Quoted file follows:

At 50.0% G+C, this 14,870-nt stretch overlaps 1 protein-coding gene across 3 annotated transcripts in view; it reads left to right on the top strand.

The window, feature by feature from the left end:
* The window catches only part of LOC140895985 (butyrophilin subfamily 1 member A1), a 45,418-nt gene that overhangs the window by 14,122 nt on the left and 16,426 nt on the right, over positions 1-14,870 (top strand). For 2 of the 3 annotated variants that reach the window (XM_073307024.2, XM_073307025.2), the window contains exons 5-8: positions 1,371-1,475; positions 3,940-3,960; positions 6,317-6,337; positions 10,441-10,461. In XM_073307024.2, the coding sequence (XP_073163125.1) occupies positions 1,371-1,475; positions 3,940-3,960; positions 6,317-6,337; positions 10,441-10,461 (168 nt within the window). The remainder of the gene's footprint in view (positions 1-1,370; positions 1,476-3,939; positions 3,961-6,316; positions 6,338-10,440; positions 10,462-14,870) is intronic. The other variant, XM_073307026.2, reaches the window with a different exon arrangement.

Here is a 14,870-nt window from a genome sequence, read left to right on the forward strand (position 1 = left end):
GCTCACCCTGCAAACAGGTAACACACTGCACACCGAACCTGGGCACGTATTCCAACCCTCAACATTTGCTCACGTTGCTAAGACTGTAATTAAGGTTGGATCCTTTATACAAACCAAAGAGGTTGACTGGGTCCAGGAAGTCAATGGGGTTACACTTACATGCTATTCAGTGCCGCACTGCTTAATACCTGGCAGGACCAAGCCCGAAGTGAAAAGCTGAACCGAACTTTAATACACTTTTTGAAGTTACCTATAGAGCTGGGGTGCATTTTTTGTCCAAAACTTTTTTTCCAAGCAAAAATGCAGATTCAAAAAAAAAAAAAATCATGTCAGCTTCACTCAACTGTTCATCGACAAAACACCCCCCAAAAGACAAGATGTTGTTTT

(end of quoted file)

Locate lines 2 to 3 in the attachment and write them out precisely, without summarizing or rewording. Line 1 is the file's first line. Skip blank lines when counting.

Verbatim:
The window, feature by feature from the left end:
* The window catches only part of LOC140895985 (butyrophilin subfamily 1 member A1), a 45,418-nt gene that overhangs the window by 14,122 nt on the left and 16,426 nt on the right, over positions 1-14,870 (top strand). For 2 of the 3 annotated variants that reach the window (XM_073307024.2, XM_073307025.2), the window contains exons 5-8: positions 1,371-1,475; positions 3,940-3,960; positions 6,317-6,337; positions 10,441-10,461. In XM_073307024.2, the coding sequence (XP_073163125.1) occupies positions 1,371-1,475; positions 3,940-3,960; positions 6,317-6,337; positions 10,441-10,461 (168 nt within the window). The remainder of the gene's footprint in view (positions 1-1,370; positions 1,476-3,939; positions 3,961-6,316; positions 6,338-10,440; positions 10,462-14,870) is intronic. The other variant, XM_073307026.2, reaches the window with a different exon arrangement.